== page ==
On Sunday, Masahiro Tanaka will get back on the mound and pitch in the big league game for the first time since the week before the All-Star break. It will be the biggest step in his rehab from a partially torn elbow ligament, and, really, the best case scenario is seeing that the ligament won’t blow out the instant is it subjected to a game action stress level. It’s either going to blow out or not blow out, but even if it doesn’t, there is no guarantee it will stay intact going forward.
No matter what, Tanaka will head into next season as a big health question mark. The Yankees have to go into the offseason assuming the worst — that the elbow will give out at some point relatively soon — and act accordingly, meaning bringing in plenty of pitching depth. In fact, just about every big league caliber starter in the organization will carry uncertain health into next season if Hiroki Kuroda does not return. To wit:
- CC Sabathia is coming off knee surgery after there were concerns he may need a career-threatening microfracture procedure.
- Ivan Nova had Tommy John surgery on April 29th and the best case rehab scenario has him back on a big league mound in late-April 2015.
- Michael Pineda is healthy right now but missed more than three months this year with a muscle problem in his back/shoulder. That’s on top of the shoulder surgery that cost him 2011-12.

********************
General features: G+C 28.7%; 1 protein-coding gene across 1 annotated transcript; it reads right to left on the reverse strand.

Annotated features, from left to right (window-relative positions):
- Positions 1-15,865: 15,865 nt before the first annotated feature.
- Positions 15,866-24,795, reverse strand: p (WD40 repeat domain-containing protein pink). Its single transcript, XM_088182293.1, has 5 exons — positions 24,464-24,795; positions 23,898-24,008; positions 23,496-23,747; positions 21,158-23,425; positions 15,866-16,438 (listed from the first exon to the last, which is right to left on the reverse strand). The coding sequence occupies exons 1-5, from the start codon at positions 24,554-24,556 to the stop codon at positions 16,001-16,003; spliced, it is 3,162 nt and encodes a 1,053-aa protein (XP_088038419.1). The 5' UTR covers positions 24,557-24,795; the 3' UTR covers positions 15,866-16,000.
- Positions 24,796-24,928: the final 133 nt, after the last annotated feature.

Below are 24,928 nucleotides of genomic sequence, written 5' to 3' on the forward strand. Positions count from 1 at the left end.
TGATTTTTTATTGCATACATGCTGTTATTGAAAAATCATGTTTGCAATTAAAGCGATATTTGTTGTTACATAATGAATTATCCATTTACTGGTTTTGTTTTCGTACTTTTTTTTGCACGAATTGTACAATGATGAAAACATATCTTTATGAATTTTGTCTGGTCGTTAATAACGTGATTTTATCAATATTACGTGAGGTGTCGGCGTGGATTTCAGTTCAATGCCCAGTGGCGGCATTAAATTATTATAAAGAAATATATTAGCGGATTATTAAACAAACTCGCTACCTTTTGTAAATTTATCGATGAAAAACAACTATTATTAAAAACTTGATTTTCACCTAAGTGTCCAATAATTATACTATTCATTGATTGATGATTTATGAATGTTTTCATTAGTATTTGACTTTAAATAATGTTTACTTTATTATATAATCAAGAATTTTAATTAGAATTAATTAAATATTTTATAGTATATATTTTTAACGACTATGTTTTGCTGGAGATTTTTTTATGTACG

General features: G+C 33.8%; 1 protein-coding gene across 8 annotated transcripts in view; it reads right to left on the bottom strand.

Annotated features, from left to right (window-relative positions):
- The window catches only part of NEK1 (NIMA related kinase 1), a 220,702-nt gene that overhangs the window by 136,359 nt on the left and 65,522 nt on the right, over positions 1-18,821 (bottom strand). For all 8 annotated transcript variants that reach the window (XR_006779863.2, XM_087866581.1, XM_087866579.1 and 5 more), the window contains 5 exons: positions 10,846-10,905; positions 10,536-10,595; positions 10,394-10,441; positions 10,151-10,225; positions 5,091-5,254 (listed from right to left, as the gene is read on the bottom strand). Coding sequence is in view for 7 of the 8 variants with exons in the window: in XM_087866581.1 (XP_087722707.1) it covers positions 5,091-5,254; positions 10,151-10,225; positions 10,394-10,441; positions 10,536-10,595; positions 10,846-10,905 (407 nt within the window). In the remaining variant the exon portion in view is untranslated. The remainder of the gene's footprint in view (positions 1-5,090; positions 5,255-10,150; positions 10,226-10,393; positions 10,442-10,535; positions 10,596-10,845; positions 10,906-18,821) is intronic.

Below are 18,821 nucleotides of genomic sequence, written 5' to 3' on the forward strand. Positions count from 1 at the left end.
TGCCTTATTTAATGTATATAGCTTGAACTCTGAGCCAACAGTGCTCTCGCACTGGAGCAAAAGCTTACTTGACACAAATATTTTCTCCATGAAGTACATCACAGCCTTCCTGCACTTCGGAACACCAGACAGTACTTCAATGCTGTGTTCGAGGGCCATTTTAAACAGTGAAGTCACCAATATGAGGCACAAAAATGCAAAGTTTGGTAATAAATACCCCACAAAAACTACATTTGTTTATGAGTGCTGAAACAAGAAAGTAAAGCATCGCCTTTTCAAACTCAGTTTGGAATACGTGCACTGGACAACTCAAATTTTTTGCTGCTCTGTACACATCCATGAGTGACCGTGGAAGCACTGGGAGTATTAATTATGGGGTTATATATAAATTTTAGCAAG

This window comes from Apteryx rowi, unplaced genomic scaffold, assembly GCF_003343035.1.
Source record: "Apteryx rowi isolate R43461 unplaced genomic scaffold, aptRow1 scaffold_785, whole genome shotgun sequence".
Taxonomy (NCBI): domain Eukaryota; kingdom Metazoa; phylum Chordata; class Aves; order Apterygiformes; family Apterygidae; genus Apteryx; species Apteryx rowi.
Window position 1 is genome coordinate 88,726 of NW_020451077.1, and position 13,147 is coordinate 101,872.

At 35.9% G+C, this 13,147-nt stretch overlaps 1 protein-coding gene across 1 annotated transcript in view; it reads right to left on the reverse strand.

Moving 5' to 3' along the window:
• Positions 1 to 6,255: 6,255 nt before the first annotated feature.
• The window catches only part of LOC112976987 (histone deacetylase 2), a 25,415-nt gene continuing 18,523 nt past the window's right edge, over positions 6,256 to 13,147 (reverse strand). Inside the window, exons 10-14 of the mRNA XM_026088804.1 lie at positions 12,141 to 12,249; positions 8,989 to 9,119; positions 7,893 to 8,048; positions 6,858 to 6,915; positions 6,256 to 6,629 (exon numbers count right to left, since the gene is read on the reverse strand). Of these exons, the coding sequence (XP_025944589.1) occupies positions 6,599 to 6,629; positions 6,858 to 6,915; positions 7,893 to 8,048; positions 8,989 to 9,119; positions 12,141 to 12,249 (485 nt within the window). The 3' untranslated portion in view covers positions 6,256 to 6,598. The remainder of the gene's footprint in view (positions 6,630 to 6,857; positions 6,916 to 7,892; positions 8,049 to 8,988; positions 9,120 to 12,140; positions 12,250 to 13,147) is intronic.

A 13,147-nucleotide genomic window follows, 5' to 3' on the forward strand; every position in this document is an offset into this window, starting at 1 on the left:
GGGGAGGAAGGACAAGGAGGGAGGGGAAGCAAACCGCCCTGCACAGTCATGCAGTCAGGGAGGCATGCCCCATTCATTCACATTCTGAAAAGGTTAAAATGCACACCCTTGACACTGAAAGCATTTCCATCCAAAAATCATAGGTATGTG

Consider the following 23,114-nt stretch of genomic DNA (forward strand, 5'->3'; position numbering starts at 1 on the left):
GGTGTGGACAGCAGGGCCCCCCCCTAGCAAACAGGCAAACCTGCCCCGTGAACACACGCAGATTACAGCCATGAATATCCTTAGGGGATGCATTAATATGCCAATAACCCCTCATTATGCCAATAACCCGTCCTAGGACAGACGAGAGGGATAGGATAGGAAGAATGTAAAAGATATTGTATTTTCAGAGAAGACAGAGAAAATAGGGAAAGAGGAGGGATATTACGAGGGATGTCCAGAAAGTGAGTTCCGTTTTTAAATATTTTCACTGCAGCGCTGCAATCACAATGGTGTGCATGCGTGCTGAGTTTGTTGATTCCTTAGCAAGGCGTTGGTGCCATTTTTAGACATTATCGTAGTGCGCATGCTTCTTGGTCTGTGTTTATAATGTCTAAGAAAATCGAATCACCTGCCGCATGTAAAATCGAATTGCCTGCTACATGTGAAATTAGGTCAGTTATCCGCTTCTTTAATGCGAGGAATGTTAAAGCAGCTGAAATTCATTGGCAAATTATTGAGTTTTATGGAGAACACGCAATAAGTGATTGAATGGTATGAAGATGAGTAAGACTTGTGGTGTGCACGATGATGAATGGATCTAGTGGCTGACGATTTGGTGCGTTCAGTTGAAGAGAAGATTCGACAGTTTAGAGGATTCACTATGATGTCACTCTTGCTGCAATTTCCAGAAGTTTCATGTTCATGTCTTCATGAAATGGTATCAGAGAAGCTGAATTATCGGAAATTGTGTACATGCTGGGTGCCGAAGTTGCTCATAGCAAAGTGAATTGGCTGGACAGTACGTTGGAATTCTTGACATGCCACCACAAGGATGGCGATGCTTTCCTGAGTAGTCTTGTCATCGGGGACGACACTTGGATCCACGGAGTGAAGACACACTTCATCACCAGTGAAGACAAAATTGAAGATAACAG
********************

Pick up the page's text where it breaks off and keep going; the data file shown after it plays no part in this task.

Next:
- David Phelps just missed a month with elbow inflammation after missing more than two months with a pair of forearm strains in the second half last year. He’s yet to show he can handle a full season’s workload.
And then there’s Tanaka’s elbow on top of all of that. We already know Nova will not be ready come Opening Day and the recent rash of pitchers who have had complications coming back from Tommy John surgery — with the last 14 months Daniel Hudson, Cory Luebke, and Jonny Venters all needed a second Tommy John procedure before completing the rehab from their first surgery — is a reminder that Tommy John is not fullproof. Several doctors, most notably Dr. James Andrews, have said the 12-month rehab may be too aggressive, so the Yankees might take is slow with Nova.
No one really knows what to expect out of Sabathia going forward, so at this point the safest bets to be healthy at the start of next season are Pineda and Phelps, and that is kinda scary because neither of them is all that durable. As I’ve said before, I think the Yankees need to focus on adding depth and multiple pieces to strengthen the roster for top to bottom this offseason. Adding one star caliber pitcher like Max Scherzer or Jon Lester will certainly help, but in the end those guys only fill one of five rotation spots while the other four remain questionable.
Priority number one this winter will clearly be improving the offense. It has to be. The patchwork rotation has done a fine job filling in this year but many of the rotation injuries are going to carry over to next year. In a perfect world I’d like to see Pineda and Phelps penciled in as the fifth and sixth starter again, respectively, but at the moment they are the team’s two healthiest starters under contract (or team control, really) for next year. Bringing in a starter to replace Kuroda this winter is the bare minimum. The Yankees have a lot of injury risks in the rotation and the offseason is the time to add some protection.